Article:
[The following article is published courtesy of DLRC Press and its authors, Randy Wiley and Bill Bugert. This information was originally published in 1993 in The Complete Guide to Liberty Seated Half Dollars.]
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It is important for the reader to understand some key conventional terminology used by the authors throughout this reference.
- Liberty and LIBERTY. Liberty, in lower case refers to the figure of Miss Liberty on the obverse; LIBERTY, in upper case, refers to the letters LIBERTY found on the scroll of the shield of the obverse design.
- Viewing a coin. From our experience, this is often not specified and can therefore cause misunderstandings. The terms right and left are used when examining a coin and referencing features from the viewpoint of the observer’s right and left respectively. For example, when referring to the eagle’s left claw, the claw being referred to is that on the viewer’s left, NOT the eagle’s left claw (which would be on the viewer’s right). The same applies to Liberty.
- Obverse/reverse and head/tail. The terms obverse and reverse are used when referring to the specific side of a coin using the normal convention (i.e. obverse = side with Liberty and reverse = side with the eagle). The terms head and tail are used when referring to a specific die used to coin the obverse and reverse respectively. These terms were used when the Liberty Seated Half Dollars were minted (and routinely mentioned in Archives records) and are used here for accuracy and out of nostalgia.
- Star numbering. We refer to stars by numbers counting clockwise from the first star at the lower left obverse through the thirteenth star at the lower right obverse.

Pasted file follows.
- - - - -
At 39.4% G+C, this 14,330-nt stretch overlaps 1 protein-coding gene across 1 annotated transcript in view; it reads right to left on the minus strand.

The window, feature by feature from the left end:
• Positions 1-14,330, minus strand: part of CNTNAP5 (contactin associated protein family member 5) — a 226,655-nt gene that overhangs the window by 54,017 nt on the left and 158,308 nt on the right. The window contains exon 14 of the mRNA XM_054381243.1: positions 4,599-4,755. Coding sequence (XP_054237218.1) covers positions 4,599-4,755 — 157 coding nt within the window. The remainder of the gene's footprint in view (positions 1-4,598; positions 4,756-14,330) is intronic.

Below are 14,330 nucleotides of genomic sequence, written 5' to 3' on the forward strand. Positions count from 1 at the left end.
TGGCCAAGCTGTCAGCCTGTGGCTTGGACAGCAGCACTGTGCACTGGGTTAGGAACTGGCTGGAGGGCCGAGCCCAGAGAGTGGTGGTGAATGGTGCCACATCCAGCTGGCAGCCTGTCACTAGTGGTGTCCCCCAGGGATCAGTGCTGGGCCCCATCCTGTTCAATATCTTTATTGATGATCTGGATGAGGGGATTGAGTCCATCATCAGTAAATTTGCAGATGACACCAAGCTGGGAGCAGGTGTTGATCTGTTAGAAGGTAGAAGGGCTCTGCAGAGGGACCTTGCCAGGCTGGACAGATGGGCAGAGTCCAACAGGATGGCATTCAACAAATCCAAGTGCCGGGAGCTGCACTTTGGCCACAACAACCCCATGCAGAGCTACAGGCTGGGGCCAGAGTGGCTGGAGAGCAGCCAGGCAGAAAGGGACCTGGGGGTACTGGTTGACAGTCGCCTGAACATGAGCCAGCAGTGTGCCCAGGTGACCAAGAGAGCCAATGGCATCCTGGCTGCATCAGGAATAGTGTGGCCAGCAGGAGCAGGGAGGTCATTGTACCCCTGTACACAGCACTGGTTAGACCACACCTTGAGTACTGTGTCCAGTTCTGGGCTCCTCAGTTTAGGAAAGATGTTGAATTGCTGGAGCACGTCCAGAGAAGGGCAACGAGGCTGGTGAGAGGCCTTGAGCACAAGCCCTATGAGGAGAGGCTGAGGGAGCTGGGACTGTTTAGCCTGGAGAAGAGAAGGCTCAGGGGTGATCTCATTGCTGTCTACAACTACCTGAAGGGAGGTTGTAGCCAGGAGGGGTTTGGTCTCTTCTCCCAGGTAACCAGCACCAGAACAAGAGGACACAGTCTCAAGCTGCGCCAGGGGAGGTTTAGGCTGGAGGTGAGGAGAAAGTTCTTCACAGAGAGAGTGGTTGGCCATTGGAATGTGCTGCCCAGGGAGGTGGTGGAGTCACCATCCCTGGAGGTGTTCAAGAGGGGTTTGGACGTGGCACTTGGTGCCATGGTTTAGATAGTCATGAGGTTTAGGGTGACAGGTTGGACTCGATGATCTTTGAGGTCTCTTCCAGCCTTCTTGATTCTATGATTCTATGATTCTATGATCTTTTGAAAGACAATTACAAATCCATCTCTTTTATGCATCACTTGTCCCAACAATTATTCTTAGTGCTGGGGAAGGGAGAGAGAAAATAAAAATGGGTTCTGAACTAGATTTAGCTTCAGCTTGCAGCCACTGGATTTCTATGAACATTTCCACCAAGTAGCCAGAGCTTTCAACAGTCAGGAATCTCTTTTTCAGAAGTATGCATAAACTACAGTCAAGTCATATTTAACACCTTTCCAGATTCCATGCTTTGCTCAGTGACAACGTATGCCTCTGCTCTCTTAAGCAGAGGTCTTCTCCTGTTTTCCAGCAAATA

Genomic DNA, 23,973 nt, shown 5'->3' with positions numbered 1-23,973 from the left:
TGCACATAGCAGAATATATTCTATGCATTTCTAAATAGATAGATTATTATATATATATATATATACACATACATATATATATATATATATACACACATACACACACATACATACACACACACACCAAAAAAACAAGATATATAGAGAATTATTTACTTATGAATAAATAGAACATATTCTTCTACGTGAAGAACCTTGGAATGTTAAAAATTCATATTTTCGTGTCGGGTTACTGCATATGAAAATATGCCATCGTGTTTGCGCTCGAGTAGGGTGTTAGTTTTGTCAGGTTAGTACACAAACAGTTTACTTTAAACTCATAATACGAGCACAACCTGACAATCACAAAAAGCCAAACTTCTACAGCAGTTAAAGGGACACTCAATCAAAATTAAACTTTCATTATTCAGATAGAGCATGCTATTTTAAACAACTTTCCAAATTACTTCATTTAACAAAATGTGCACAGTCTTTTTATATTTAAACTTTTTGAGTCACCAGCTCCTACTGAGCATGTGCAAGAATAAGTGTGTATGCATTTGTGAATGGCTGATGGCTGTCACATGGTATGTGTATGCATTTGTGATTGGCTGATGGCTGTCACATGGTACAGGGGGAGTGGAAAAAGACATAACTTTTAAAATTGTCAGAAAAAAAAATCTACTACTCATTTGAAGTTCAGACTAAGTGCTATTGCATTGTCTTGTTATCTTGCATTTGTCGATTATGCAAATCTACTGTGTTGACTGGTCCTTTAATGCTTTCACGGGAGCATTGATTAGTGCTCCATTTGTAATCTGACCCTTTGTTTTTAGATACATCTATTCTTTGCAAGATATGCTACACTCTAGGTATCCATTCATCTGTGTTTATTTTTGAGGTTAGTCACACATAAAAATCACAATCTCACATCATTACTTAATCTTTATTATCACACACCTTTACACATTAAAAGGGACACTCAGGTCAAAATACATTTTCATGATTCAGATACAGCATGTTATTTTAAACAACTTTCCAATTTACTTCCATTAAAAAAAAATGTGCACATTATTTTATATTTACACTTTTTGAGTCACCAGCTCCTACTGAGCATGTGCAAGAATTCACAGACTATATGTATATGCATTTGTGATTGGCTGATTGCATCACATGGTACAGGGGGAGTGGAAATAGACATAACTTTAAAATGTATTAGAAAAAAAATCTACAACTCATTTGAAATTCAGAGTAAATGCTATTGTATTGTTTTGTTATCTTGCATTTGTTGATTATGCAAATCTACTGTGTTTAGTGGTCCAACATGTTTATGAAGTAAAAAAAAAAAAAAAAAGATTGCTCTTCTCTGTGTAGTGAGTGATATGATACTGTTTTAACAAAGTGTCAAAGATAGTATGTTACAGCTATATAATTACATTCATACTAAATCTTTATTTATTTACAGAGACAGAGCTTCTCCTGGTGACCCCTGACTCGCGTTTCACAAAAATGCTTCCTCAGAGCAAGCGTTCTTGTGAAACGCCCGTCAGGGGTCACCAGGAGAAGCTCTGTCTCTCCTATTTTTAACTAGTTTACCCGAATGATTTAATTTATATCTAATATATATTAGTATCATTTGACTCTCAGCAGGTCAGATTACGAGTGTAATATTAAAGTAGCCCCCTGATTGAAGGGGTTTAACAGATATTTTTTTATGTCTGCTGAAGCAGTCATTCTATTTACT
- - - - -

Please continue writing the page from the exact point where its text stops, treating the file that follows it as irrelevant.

- Descriptions of recut (repunched) dates and mintmarks. We prefer to describe recut (repunched) dates and mintmarks with compass directions. The most prominent punch is referenced from the direction of the first (always the faintest). For example, the well known 1844-0 Doubled Date (WB103) has the first punch in the rock above the date. This date is consequently called repunched south because the prominent date is directly below the first, weaker date. Take note: This is not the same convention used by some other published numismatists, but we feel that it is the most accurate description technique.
- Measuring units. The units of measurement we chose is the U.S. equivalent of the metric system. Consequently when measuring and reporting date height, mintmark size, and the diameters of coins we use inches rather than millimeters. This use is consistent with the measuring units at the time Liberty Seated Half Dollars were minted and appropriate since we have found multiple examples of the measurement units in inches in the U.S. Mint correspondence [181. For those of you desiring to use the metric system, a handy conversion is 1 inch = 25.40 millimeters or conversely, 1 millimeter = .03937 inches.
- Use of references. Where appropriate, we have included in brackets  a cross reference number to Appendix C to aid the reader with information to support additional research. Also, as we realize many half dollar collectors attribute by Breen , we have included, were possible, the Breen identification number at the end of each variety described herein.